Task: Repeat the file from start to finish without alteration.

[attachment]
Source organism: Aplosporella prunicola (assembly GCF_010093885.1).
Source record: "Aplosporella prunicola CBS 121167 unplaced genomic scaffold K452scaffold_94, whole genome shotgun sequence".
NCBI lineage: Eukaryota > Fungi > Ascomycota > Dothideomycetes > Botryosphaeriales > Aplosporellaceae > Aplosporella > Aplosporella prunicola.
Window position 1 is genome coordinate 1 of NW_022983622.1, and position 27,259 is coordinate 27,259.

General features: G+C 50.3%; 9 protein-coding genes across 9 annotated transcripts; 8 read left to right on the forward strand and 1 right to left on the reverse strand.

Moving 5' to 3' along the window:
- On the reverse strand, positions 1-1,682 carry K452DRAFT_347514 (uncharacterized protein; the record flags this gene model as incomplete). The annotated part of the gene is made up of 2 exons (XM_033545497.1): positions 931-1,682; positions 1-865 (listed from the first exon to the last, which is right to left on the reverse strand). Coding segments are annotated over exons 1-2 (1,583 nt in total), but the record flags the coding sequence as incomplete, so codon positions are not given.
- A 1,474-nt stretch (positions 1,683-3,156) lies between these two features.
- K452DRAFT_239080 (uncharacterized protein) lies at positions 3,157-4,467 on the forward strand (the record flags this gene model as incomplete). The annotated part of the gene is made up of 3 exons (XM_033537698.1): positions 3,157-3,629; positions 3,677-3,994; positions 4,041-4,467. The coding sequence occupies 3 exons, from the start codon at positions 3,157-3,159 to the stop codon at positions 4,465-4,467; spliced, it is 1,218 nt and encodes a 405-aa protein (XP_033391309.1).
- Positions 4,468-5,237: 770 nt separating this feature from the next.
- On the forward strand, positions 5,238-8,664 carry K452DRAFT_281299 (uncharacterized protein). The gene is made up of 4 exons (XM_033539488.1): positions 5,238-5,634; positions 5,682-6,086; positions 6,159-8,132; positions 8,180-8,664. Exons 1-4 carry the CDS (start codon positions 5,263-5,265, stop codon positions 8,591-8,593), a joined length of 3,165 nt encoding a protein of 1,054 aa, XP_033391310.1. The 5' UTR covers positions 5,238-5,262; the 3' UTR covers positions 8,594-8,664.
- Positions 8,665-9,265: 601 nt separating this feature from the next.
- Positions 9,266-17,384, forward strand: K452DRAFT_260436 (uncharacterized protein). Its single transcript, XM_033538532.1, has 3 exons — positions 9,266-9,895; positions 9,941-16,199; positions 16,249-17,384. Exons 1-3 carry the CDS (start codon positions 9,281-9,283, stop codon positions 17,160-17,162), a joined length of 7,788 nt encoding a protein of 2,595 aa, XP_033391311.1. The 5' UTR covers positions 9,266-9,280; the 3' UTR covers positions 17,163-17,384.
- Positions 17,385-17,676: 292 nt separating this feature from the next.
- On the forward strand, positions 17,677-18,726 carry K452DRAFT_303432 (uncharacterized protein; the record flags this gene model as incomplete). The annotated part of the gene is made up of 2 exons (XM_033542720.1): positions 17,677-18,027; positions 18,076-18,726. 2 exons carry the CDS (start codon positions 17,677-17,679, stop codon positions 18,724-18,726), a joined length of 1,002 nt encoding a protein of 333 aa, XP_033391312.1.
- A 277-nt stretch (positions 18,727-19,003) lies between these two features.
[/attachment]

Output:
Source organism: Aplosporella prunicola (assembly GCF_010093885.1).
Source record: "Aplosporella prunicola CBS 121167 unplaced genomic scaffold K452scaffold_94, whole genome shotgun sequence".
NCBI lineage: Eukaryota > Fungi > Ascomycota > Dothideomycetes > Botryosphaeriales > Aplosporellaceae > Aplosporella > Aplosporella prunicola.
Window position 1 is genome coordinate 1 of NW_022983622.1, and position 27,259 is coordinate 27,259.

General features: G+C 50.3%; 9 protein-coding genes across 9 annotated transcripts; 8 read left to right on the forward strand and 1 right to left on the reverse strand.

Moving 5' to 3' along the window:
- On the reverse strand, positions 1-1,682 carry K452DRAFT_347514 (uncharacterized protein; the record flags this gene model as incomplete). The annotated part of the gene is made up of 2 exons (XM_033545497.1): positions 931-1,682; positions 1-865 (listed from the first exon to the last, which is right to left on the reverse strand). Coding segments are annotated over exons 1-2 (1,583 nt in total), but the record flags the coding sequence as incomplete, so codon positions are not given.
- A 1,474-nt stretch (positions 1,683-3,156) lies between these two features.
- K452DRAFT_239080 (uncharacterized protein) lies at positions 3,157-4,467 on the forward strand (the record flags this gene model as incomplete). The annotated part of the gene is made up of 3 exons (XM_033537698.1): positions 3,157-3,629; positions 3,677-3,994; positions 4,041-4,467. The coding sequence occupies 3 exons, from the start codon at positions 3,157-3,159 to the stop codon at positions 4,465-4,467; spliced, it is 1,218 nt and encodes a 405-aa protein (XP_033391309.1).
- Positions 4,468-5,237: 770 nt separating this feature from the next.
- On the forward strand, positions 5,238-8,664 carry K452DRAFT_281299 (uncharacterized protein). The gene is made up of 4 exons (XM_033539488.1): positions 5,238-5,634; positions 5,682-6,086; positions 6,159-8,132; positions 8,180-8,664. Exons 1-4 carry the CDS (start codon positions 5,263-5,265, stop codon positions 8,591-8,593), a joined length of 3,165 nt encoding a protein of 1,054 aa, XP_033391310.1. The 5' UTR covers positions 5,238-5,262; the 3' UTR covers positions 8,594-8,664.
- Positions 8,665-9,265: 601 nt separating this feature from the next.
- Positions 9,266-17,384, forward strand: K452DRAFT_260436 (uncharacterized protein). Its single transcript, XM_033538532.1, has 3 exons — positions 9,266-9,895; positions 9,941-16,199; positions 16,249-17,384. Exons 1-3 carry the CDS (start codon positions 9,281-9,283, stop codon positions 17,160-17,162), a joined length of 7,788 nt encoding a protein of 2,595 aa, XP_033391311.1. The 5' UTR covers positions 9,266-9,280; the 3' UTR covers positions 17,163-17,384.
- Positions 17,385-17,676: 292 nt separating this feature from the next.
- On the forward strand, positions 17,677-18,726 carry K452DRAFT_303432 (uncharacterized protein; the record flags this gene model as incomplete). The annotated part of the gene is made up of 2 exons (XM_033542720.1): positions 17,677-18,027; positions 18,076-18,726. 2 exons carry the CDS (start codon positions 17,677-17,679, stop codon positions 18,724-18,726), a joined length of 1,002 nt encoding a protein of 333 aa, XP_033391312.1.
- A 277-nt stretch (positions 18,727-19,003) lies between these two features.